The academic achievement gap between African American and White students: an exploratory study on reading achievement and intrinsic motivation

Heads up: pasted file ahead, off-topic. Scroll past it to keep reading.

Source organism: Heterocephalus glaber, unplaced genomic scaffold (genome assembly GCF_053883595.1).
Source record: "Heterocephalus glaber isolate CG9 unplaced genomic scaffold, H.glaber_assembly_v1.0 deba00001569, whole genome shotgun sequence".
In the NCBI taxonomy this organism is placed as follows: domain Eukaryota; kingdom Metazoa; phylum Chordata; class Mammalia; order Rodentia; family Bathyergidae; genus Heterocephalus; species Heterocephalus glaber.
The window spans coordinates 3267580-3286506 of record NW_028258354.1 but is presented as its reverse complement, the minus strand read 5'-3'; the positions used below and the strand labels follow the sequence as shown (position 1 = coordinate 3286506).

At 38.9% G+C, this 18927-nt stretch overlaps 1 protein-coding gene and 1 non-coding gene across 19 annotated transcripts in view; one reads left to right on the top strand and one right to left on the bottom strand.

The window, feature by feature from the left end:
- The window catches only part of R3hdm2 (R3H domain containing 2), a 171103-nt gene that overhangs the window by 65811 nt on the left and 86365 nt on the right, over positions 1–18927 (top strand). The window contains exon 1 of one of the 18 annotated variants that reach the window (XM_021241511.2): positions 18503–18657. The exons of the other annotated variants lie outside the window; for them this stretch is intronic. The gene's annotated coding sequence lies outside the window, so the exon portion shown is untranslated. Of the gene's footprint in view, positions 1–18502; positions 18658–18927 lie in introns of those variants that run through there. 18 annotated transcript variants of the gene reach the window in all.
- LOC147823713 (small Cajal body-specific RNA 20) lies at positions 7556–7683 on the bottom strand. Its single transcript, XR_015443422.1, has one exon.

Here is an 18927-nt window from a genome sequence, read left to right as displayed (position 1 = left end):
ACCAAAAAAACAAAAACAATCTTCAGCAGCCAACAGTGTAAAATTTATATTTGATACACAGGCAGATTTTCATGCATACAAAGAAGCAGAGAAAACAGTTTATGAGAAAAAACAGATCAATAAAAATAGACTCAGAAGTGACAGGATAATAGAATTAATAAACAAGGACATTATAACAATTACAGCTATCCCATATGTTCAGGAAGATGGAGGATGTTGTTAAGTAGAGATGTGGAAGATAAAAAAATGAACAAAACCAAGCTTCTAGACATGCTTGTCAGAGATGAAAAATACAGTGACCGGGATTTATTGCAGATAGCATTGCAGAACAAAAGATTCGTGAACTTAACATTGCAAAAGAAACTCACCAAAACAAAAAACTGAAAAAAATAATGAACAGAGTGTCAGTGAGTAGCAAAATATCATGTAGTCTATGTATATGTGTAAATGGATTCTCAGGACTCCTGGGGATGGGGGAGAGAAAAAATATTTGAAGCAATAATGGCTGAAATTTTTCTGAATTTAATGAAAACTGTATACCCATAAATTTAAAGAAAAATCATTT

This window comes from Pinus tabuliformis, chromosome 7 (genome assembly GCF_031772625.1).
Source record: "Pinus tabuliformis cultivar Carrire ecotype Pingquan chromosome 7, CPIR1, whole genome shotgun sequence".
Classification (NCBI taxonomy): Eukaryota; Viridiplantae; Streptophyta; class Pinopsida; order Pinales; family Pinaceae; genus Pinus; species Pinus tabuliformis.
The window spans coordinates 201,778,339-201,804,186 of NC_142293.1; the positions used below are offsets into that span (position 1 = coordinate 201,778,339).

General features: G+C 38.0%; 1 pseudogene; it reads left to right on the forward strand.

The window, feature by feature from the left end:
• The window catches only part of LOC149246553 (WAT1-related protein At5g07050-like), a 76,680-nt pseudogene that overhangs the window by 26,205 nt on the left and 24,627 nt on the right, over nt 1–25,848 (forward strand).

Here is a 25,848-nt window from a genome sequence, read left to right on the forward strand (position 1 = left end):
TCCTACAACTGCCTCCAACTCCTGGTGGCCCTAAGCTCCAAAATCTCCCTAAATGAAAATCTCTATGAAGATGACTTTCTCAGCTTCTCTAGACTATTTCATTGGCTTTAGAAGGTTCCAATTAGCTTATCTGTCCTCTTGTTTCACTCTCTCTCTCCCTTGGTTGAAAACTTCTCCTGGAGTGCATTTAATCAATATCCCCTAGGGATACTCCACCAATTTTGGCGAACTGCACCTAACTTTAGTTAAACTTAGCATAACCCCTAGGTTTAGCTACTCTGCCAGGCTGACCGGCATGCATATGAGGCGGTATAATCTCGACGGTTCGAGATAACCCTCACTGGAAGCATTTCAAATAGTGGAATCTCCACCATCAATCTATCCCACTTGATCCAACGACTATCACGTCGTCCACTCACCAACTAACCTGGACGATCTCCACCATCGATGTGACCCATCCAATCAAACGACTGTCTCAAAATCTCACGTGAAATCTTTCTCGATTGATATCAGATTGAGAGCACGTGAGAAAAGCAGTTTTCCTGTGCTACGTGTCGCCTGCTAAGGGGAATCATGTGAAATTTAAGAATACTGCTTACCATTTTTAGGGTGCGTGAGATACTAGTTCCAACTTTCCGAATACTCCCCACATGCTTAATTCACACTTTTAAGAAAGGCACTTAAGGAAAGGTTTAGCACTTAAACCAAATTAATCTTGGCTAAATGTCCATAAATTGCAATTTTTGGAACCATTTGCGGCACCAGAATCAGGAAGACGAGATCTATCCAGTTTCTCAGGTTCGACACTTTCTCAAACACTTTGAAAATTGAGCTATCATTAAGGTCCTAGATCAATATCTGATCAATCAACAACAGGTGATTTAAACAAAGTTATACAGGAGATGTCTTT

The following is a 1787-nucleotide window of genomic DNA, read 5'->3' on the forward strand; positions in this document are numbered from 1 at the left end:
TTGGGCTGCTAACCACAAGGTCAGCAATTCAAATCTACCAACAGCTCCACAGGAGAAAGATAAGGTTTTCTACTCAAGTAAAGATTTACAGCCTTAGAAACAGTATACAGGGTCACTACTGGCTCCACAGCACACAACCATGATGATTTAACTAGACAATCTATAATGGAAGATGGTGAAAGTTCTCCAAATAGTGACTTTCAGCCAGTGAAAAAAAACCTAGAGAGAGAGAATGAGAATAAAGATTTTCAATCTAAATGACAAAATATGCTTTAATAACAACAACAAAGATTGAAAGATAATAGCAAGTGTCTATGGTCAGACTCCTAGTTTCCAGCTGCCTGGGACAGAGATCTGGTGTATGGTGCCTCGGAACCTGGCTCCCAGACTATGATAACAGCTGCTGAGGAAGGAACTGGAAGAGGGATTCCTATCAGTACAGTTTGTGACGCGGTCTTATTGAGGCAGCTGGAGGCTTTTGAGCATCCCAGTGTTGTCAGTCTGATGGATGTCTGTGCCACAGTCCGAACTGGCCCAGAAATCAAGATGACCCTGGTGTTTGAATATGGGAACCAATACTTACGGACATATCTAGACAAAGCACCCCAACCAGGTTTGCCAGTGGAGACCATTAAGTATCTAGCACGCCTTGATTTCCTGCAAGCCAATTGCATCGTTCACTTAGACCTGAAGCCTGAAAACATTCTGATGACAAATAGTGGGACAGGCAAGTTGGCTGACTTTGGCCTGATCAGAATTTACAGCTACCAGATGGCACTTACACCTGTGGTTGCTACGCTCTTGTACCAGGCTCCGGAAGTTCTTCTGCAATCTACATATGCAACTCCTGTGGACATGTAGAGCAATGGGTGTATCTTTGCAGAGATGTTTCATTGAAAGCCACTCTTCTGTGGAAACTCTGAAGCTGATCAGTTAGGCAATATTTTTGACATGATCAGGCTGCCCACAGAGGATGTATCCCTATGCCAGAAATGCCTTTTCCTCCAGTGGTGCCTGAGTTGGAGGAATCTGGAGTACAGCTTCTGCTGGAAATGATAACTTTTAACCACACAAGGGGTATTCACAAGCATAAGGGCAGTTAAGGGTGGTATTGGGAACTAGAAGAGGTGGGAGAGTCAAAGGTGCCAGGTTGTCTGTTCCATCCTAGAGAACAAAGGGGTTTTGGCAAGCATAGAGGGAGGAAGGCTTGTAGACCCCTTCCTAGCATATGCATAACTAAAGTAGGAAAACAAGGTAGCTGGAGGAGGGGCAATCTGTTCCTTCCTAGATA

The purpose of this study was to explore the academic achievement gap between upper elementary African American and White students. This study sought to assess any relationships between whether academic reading, students attitudes toward reading, and academic intrinsic motivation related to ethnicity. This study also sought to assess whether differences in reading achievement, attitudes, and intrinsic motivation varied by ethnicity, gender, or SES. Participants in the study were students enrolled in grades 4 through 6 in a rural West AL school district. Students with parental consent participated by completing the Children's Academic Intrinsic Motivation Inventory (Gottfried, 1990) to assess motivation and the Elementary Reading Attitude Survey (McKenna & Kear, 1990) to assess reading attitudes. Scores from the SAT 10 and Dibels were also utilized to assess reading achievement. Results indicated that based upon the population observed that SES is an outstanding variable in this study. In addition to research suggesting evidence that SES is a major correlate of the achievement gap, the focus turned towards a specific aspect of SES which is wealth. Children from wealthy families acquire more experiences through provisions of social and cultural capital which may be supportive in explaining the disparities between African American and White students in academics, including reading achievement and intrinsic motivation.